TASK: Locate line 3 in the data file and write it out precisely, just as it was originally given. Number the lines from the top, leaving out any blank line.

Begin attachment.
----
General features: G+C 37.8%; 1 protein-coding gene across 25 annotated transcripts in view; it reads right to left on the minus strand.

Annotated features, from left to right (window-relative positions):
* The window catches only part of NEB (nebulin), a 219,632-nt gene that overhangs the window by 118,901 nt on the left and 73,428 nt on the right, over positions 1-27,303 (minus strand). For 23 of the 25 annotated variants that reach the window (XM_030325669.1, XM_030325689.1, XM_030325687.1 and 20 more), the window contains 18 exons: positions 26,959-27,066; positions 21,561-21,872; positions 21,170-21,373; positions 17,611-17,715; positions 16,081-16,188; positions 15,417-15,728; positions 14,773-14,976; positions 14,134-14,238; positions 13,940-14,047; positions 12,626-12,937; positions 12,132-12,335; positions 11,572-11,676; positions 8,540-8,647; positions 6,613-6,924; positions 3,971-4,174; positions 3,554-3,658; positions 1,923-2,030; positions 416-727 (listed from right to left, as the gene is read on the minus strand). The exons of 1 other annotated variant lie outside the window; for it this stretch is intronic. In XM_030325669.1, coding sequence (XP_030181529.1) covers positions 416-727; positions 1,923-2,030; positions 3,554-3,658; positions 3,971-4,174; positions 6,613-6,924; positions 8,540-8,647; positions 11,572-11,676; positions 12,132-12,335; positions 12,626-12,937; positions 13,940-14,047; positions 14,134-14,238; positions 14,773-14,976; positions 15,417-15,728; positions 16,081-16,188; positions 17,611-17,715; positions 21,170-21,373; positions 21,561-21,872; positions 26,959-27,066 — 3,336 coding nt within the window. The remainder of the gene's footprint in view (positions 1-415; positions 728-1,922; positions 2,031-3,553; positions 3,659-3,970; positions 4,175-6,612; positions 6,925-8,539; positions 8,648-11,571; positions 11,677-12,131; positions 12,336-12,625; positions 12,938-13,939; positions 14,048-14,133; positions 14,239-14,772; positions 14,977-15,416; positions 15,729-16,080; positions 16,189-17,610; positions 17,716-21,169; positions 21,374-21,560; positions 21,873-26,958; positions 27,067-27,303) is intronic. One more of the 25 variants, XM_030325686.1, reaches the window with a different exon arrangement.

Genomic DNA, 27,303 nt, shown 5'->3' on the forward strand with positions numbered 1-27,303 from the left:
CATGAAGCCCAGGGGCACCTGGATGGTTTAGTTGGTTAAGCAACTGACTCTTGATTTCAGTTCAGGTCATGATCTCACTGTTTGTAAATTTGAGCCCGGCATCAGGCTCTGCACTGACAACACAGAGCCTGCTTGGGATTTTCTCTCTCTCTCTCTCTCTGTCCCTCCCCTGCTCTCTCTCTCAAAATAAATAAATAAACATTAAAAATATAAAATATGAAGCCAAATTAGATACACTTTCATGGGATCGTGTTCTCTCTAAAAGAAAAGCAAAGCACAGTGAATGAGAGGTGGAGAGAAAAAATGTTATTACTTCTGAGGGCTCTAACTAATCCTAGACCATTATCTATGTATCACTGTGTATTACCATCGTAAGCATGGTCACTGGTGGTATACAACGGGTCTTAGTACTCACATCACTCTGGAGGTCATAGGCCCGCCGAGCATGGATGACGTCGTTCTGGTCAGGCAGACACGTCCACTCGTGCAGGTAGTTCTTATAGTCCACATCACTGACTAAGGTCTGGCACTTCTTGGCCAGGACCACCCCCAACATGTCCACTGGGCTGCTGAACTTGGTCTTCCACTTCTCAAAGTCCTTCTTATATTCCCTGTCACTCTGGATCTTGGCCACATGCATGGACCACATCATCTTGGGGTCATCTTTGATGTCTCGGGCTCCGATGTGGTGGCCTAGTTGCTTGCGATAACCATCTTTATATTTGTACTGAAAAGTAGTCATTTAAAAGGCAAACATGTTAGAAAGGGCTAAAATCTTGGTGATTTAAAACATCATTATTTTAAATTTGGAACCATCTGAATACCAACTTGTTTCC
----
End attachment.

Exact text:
* The window catches only part of NEB (nebulin), a 219,632-nt gene that overhangs the window by 118,901 nt on the left and 73,428 nt on the right, over positions 1-27,303 (minus strand). For 23 of the 25 annotated variants that reach the window (XM_030325669.1, XM_030325689.1, XM_030325687.1 and 20 more), the window contains 18 exons: positions 26,959-27,066; positions 21,561-21,872; positions 21,170-21,373; positions 17,611-17,715; positions 16,081-16,188; positions 15,417-15,728; positions 14,773-14,976; positions 14,134-14,238; positions 13,940-14,047; positions 12,626-12,937; positions 12,132-12,335; positions 11,572-11,676; positions 8,540-8,647; positions 6,613-6,924; positions 3,971-4,174; positions 3,554-3,658; positions 1,923-2,030; positions 416-727 (listed from right to left, as the gene is read on the minus strand). The exons of 1 other annotated variant lie outside the window; for it this stretch is intronic. In XM_030325669.1, coding sequence (XP_030181529.1) covers positions 416-727; positions 1,923-2,030; positions 3,554-3,658; positions 3,971-4,174; positions 6,613-6,924; positions 8,540-8,647; positions 11,572-11,676; positions 12,132-12,335; positions 12,626-12,937; positions 13,940-14,047; positions 14,134-14,238; positions 14,773-14,976; positions 15,417-15,728; positions 16,081-16,188; positions 17,611-17,715; positions 21,170-21,373; positions 21,561-21,872; positions 26,959-27,066 — 3,336 coding nt within the window. The remainder of the gene's footprint in view (positions 1-415; positions 728-1,922; positions 2,031-3,553; positions 3,659-3,970; positions 4,175-6,612; positions 6,925-8,539; positions 8,648-11,571; positions 11,677-12,131; positions 12,336-12,625; positions 12,938-13,939; positions 14,048-14,133; positions 14,239-14,772; positions 14,977-15,416; positions 15,729-16,080; positions 16,189-17,610; positions 17,716-21,169; positions 21,374-21,560; positions 21,873-26,958; positions 27,067-27,303) is intronic. One more of the 25 variants, XM_030325686.1, reaches the window with a different exon arrangement.